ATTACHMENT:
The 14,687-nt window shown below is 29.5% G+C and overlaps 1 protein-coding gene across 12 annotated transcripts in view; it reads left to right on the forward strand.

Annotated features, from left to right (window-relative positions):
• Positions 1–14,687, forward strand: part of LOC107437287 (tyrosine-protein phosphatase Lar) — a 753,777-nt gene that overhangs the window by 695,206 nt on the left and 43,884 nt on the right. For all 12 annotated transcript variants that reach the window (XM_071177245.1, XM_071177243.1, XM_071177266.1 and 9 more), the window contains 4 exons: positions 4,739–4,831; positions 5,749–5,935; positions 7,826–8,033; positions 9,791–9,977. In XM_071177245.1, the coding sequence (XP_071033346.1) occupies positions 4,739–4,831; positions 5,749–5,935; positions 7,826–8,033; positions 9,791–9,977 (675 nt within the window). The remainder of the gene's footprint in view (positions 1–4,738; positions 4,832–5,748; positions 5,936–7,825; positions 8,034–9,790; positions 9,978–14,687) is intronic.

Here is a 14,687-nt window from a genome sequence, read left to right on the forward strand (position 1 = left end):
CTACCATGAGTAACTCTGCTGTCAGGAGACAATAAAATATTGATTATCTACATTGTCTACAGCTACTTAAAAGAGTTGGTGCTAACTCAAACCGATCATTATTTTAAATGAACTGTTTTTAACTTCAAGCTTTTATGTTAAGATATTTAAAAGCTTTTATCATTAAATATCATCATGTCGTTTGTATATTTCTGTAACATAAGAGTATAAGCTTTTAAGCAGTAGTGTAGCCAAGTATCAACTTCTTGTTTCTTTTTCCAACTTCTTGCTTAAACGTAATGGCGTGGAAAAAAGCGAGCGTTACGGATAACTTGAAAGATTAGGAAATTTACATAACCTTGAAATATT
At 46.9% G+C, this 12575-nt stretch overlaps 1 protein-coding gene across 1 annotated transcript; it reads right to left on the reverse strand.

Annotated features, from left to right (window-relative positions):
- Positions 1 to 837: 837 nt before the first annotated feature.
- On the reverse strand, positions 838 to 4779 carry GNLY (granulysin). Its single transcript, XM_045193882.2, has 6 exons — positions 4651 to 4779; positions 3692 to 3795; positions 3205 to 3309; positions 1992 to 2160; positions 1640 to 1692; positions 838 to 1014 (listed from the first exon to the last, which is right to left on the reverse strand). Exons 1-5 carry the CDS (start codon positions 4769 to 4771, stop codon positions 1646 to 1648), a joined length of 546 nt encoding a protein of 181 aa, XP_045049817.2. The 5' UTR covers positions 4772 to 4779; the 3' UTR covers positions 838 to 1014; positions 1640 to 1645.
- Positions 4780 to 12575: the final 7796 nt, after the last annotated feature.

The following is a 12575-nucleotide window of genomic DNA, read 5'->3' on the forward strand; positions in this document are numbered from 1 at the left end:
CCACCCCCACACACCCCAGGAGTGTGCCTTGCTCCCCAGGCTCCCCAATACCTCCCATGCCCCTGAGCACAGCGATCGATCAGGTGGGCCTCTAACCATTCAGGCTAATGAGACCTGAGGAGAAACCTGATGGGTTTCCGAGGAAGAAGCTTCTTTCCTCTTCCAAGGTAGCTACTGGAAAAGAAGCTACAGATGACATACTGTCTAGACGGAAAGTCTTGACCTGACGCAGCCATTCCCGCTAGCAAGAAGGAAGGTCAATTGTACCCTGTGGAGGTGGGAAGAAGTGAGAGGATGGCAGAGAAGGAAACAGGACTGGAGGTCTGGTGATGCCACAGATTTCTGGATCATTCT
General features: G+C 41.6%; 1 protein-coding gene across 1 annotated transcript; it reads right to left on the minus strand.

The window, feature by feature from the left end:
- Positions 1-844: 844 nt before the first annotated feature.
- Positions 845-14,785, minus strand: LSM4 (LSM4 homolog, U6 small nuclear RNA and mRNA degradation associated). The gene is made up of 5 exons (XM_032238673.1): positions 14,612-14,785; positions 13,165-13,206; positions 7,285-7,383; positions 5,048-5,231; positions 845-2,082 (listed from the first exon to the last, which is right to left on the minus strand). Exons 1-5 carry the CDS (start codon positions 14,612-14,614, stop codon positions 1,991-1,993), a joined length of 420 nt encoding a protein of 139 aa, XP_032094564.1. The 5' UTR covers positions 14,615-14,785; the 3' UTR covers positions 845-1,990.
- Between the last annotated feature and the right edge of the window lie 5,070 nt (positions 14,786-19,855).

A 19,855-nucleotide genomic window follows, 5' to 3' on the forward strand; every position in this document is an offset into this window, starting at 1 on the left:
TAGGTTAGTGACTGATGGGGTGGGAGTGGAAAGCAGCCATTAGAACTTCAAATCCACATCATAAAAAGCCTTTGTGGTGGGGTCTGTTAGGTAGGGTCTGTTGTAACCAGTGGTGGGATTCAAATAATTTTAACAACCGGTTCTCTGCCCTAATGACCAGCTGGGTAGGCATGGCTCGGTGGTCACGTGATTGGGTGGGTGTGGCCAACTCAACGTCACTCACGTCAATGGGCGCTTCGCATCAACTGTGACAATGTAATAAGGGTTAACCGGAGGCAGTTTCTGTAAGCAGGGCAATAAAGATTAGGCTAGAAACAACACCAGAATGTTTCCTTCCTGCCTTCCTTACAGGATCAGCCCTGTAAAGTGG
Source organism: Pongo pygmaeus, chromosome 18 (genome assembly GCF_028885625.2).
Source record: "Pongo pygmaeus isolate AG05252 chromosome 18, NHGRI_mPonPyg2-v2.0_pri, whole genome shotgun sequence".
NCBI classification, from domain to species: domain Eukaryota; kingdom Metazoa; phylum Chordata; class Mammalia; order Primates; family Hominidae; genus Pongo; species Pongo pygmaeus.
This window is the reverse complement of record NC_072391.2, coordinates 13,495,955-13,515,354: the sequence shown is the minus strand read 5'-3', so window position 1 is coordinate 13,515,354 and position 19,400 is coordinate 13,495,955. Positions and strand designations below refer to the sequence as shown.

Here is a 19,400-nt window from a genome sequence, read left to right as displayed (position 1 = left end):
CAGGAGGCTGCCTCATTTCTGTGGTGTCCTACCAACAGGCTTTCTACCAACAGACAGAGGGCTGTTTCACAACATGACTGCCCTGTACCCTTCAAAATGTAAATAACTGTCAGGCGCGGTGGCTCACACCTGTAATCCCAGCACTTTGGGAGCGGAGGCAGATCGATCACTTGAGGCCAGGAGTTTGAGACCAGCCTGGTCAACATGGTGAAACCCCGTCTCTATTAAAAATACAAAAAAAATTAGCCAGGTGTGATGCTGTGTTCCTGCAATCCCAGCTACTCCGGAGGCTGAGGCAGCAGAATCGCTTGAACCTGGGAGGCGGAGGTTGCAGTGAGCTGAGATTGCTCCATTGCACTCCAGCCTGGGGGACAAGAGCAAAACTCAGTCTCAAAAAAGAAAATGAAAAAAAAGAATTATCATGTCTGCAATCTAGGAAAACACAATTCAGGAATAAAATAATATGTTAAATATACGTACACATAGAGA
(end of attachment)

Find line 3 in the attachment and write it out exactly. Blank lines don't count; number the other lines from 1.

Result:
• Positions 1–14,687, forward strand: part of LOC107437287 (tyrosine-protein phosphatase Lar) — a 753,777-nt gene that overhangs the window by 695,206 nt on the left and 43,884 nt on the right. For all 12 annotated transcript variants that reach the window (XM_071177245.1, XM_071177243.1, XM_071177266.1 and 9 more), the window contains 4 exons: positions 4,739–4,831; positions 5,749–5,935; positions 7,826–8,033; positions 9,791–9,977. In XM_071177245.1, the coding sequence (XP_071033346.1) occupies positions 4,739–4,831; positions 5,749–5,935; positions 7,826–8,033; positions 9,791–9,977 (675 nt within the window). The remainder of the gene's footprint in view (positions 1–4,738; positions 4,832–5,748; positions 5,936–7,825; positions 8,034–9,790; positions 9,978–14,687) is intronic.